While you still use the keyboard and mouse to control your character, but unlike most first-person shooters, aiming and firing in Arma II isn't simply a case of pointing and clicking. Although all infantry weapons can be fired from several different viewpoints (normal, zoomed in, through the sights or 'over the shoulder') you'll have to contend with multiple factors before pulling the trigger.
The most notable effect is weapon shake, which is determined by the stance of your character and how knackered he is (yup, no running and gunning). The game lets you know when shooting isn't a good idea by blurring the camera somewhat when you're out of breath and making you listen to a man panting into a microphone. You can mitigate this somewhat by standing still, or changing your stance (standing up, crouching or going prone), but you also need to factor in the weather, particularly the wind, and the range.
Guessing the correct range to the target is critical too, because almost the sights on almost all infantry weapons are zeroed in at a certain range (typically 300m), so if you simply pointed the gun at a target 50m away you would probably shoot over his head.
You also need to work out if you've the right tool for the job - there's no point in trying to take on a heavily armoured main battle tank with a 9mm pistol and a smoke grenade - regardless how good your footwork is you're doing to die in horrible screaming pain. Fortunately, Arma II simulates literally hundreds of different weapons, from assault rifles all the way to laser guided bombs.
Knowing how to use your weapons is integral to surviving in Arma II
Finally, before you even pull the trigger it's also worth thinking about whether it's worth taking the shot. Although the AI skill can be adjusted to match your own capabilities, regardless how good a soldier you are, different AI units are sometimes in communication with one another. This might mean that taking a long shot at a solitary enemy soldier lurking 500m sometimes isn't a good idea, as if he survives you may well find a tank or attack helicopter taking an intimate look at the inside of your entrails.
Knowing the terrain is also an important factor in Arma II and the game ships with two maps as standard, the largest of which is the fictional ex-Soviet republic of Chernarus. Bohemia Interactive claims to have based the map on real-world topographical data, but what really matters is that you can explore every single inch of Chernarus's 225km2 area in exquisite detail, not whether or not a rock is out of place by an inch or two. To misquote Dutch from Predator "if you can see it, you can explore it". There are no invisible walls in Arma II, no mountains so high you can't climb them (or at least not if you have an aircraft) - nowhere is out of bounds.
This gives the player unparalleled freedom of movement and mission designers the ability to create realistic milsim quality scenarios that take place across multiple km of terrain. Fortunately, there are two time compression settings available for inpatient players, although given that every bush or blade of grass could be hiding an enemy sniper it's rarely a good idea to take your eye off the screen for long. In fact, you'll probably spend a lot of time simply spinning on the spot, not only gawping at the eye-catching visuals, but trying to spot the enemy. As Sergeant Apone in Aliens would say, "check those corners, check those corners!"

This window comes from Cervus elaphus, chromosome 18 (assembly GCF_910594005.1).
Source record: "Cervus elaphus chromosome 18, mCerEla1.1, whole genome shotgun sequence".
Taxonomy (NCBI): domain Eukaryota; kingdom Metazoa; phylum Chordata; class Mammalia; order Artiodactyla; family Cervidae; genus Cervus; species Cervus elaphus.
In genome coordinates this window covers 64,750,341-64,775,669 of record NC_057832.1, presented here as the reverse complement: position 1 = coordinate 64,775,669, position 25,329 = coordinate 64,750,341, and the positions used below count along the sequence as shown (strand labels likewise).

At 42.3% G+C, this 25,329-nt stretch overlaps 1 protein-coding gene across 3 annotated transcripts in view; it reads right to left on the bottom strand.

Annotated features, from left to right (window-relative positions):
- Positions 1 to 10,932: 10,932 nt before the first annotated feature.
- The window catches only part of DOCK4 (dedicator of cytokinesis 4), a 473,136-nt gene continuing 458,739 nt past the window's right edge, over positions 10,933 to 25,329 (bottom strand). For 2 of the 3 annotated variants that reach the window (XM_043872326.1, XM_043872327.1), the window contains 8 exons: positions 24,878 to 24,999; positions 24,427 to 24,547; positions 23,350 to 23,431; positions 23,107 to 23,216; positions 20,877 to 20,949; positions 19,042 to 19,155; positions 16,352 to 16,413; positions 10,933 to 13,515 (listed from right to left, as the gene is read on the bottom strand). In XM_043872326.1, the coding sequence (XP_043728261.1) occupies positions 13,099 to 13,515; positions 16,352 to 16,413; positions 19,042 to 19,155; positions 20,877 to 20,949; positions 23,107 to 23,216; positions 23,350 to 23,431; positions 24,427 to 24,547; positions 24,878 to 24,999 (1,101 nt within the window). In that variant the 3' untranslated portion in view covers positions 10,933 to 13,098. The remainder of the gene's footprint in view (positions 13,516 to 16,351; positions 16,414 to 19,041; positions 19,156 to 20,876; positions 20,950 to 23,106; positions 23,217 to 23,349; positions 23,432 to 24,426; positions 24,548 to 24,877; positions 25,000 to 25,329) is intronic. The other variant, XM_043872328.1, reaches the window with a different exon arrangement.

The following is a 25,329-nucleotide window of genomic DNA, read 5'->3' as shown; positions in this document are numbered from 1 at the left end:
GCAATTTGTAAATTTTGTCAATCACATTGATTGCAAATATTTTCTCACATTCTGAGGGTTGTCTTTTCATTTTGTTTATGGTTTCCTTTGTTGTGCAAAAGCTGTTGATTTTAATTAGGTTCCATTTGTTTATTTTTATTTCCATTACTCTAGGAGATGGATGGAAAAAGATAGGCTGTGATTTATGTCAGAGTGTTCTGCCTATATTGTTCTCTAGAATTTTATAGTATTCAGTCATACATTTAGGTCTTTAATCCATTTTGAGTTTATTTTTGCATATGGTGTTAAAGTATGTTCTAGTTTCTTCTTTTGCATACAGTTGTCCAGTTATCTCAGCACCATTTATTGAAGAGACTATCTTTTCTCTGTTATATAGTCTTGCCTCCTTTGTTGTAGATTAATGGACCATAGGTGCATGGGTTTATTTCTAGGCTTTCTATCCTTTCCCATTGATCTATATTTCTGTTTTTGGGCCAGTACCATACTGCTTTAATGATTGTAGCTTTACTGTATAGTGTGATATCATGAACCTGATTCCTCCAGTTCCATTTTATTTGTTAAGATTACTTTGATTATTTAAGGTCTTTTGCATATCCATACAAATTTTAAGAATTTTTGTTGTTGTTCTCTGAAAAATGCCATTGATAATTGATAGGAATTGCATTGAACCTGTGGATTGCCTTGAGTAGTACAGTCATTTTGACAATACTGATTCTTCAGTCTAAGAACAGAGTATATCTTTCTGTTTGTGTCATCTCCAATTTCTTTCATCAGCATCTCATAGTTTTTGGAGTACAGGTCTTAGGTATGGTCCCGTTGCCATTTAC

Teamwork is the most important thing to learn in Arma II
This means you tend to view the environment very differently from most games. A large open field in Arma II is an infantryman's worst nightmare as you're a sitting duck for enemy fire. Although as my wife will attest to, I have a strong hatred of gardening, in Arma II I found myself constantly studying the surrounding flora for suitable cover. In short - keep low, move in short zig-zag bursts and keep checking the horizon - the enemy has a nasty tendency to outflank you whenever it can.
Although you spend most of the singleplayer campaign as an infantryman, Arma II does a good job of simulating both ground based vehicles and aircraft too.Tank combat in particular is very well simulated, merely lacking the physical side of the simulation that the British Army's £400 million CATT simulation provides. Although it's tempting to use the external views when in a vehicle, you'll find it a far more claustrophobic but rewarding experience playing from the first-person perspective only.
Like their real-world counterparts, most armoured fighting vehicles in Arma II have multiple crew stations, typically a driver, gunner and commander. Although you can jump between crew stations willy-nilly, this isn't advisable in the heat of combat, so you'll need to order some AI or human players to join your crew to have any hope of success.Arma II isn't a full-on flight simulator, as the flight controls and aerodymanics are somewhat simplified. Still, any budding pilot should be able to jump into a fixed-wing aircraft and take off with relative ease. Flying a helicopter at low altitude is a lot more challenging, but can be particularly rewarding in multiplayer games - especially if you team up and crew one helicopter together, with one player as the pilot and another as the gunner.